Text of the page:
Menang elder Oscar Colbung honoured by election as inaugural director of Wagyl Kaip Aboriginal Corporation

Headshot of Liam Croy
Liam CroyThe West Australian
Southern Aboriginal Corporation's Oscar Colbung.
Camera IconSouthern Aboriginal Corporation's Oscar Colbung. Credit: Laurie Benson

Albany elder Oscar Colbung has been elected as one of the four inaugural directors of the Wagyl Kaip Aboriginal Corporation — the body that will represent the Great Southern under the historic South West Native Title Settlement.

Noongar leaders campaigned for decades to negotiate the groundbreaking $1.3 billion settlement — the biggest in Australian history — which came into effect in February.

The settlement recognises that since time immemorial, Noongar people have maintained a living cultural, spiritual, familial and social relationship with the land.

As part of the settlement, all native title claims in the South West will be resolved in exchange for 320,000 hectares of development and cultural land to be owned and managed by the Noongar people.

The Noongar Boodja Trust will receive yearly instalments of $50 million for 12 years, with the six regional corporations and one Perth-based central services corporation to receive $10m in annual operational funding for 12 years.

The six regional corporations, including Wagyl Kaip, have been established to enable Noongar people to make decisions about culture, heritage and land within their own regions, while collaborating as a unified Noongar nation.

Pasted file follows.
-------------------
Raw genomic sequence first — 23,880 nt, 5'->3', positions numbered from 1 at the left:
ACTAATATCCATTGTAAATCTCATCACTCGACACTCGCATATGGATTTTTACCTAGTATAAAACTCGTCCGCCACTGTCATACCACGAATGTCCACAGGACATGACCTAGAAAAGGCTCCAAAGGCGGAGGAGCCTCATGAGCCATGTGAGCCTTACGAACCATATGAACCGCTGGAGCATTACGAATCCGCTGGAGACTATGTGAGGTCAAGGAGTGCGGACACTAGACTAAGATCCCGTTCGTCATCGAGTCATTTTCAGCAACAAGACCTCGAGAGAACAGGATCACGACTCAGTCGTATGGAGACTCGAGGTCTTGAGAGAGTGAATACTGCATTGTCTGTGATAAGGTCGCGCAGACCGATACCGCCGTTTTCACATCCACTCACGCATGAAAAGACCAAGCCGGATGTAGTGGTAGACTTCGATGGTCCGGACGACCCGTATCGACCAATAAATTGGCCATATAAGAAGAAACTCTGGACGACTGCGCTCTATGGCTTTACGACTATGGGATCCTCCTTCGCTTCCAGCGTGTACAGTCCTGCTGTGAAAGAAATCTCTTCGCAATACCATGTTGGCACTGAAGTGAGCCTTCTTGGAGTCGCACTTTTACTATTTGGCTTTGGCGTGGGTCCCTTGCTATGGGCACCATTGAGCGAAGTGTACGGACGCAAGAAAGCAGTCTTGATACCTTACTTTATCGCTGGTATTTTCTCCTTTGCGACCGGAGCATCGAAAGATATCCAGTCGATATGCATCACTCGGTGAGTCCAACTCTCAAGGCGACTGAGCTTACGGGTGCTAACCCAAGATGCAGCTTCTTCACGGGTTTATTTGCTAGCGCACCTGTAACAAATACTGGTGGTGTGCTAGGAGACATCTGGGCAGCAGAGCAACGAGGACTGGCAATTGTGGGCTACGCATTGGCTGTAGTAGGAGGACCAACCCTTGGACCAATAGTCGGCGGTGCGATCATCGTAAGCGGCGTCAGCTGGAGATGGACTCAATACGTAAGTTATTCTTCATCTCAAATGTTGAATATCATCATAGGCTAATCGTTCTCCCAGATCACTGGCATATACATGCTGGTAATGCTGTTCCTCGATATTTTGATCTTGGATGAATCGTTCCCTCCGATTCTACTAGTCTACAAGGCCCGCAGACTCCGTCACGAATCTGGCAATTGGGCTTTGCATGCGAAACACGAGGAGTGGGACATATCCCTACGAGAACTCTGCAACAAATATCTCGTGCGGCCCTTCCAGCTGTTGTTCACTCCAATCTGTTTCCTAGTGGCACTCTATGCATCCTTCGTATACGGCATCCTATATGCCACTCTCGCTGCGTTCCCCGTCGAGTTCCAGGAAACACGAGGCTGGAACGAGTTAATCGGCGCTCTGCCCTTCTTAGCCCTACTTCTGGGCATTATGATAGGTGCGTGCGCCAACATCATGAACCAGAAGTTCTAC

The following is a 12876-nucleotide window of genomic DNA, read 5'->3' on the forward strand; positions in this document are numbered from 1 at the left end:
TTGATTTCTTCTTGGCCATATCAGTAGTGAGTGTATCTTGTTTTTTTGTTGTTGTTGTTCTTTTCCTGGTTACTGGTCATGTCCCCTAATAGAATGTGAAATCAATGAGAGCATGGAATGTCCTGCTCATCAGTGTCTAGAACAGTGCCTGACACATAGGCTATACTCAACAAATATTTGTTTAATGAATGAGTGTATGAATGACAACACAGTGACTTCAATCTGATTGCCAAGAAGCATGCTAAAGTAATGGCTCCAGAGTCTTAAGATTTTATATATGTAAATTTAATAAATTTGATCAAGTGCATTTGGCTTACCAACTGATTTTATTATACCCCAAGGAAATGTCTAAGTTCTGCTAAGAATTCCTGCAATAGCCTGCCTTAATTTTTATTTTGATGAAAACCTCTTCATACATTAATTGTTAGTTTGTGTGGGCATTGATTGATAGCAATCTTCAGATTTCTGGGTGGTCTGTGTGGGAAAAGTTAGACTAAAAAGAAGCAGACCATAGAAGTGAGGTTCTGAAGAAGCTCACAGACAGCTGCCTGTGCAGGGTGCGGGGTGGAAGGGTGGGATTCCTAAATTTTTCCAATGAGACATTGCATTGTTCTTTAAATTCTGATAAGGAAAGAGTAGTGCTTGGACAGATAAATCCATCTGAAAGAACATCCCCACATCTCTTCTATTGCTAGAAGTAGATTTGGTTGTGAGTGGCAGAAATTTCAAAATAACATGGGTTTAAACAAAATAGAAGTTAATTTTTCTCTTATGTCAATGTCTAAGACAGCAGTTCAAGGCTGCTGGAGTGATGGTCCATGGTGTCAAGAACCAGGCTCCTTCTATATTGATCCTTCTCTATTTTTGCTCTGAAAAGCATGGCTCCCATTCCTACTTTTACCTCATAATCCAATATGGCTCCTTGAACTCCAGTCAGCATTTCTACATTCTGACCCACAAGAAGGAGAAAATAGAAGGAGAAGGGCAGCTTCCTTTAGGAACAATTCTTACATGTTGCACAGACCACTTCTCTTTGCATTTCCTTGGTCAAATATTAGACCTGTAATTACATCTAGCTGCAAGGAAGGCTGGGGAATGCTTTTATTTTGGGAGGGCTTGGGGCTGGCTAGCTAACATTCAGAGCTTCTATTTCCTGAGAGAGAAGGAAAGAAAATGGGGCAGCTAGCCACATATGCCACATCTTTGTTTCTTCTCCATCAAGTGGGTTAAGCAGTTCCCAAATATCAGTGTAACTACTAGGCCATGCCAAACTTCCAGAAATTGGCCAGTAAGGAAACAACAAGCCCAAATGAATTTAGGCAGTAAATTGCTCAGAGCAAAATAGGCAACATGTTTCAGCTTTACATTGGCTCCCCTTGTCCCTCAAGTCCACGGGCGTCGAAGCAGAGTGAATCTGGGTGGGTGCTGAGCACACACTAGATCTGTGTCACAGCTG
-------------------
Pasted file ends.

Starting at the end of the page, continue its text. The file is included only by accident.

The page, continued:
Mr Colbung was this month announced as one of four member-elected directors for Wagyl Kaip, along with fellow Great Southern Noongar leaders Mervyn Eades, Malcolm Williams and Jeanice Krakouer.

He described his election as an “honour” and paid tribute to the people who had fought to get the to this point — notably, his brother Glen, who first shared his vision for Noongar communities to combine their claims and bypass the native title legal system in the 1990s.

“The South West Native Title Settlement will provide significant social and economic opportunities for the Noongar community,” he said.

“The Noongar nation is the largest language group in Australia.

“This settlement has potential to deliver enduring economic, social and cultural benefits to the Noongar people for generations to come.”

Mr Colbung has worked in Indigenous affairs for more than 30 years, including serving on the board of the South West Aboriginal Land and Sea Council.

A past chairman of Albany-based Southern Aboriginal Corporation, he has managed SAC’s family violence prevention legal service since 2015.

He congratulated his fellow inaugural directors and said he was grateful to the community for showing trust in him.

The new regional corporations will hold their first general meetings in the coming months.

“This settlement provides Noongar people more opportunities than native title ever has offered,” Mr Colbung said.

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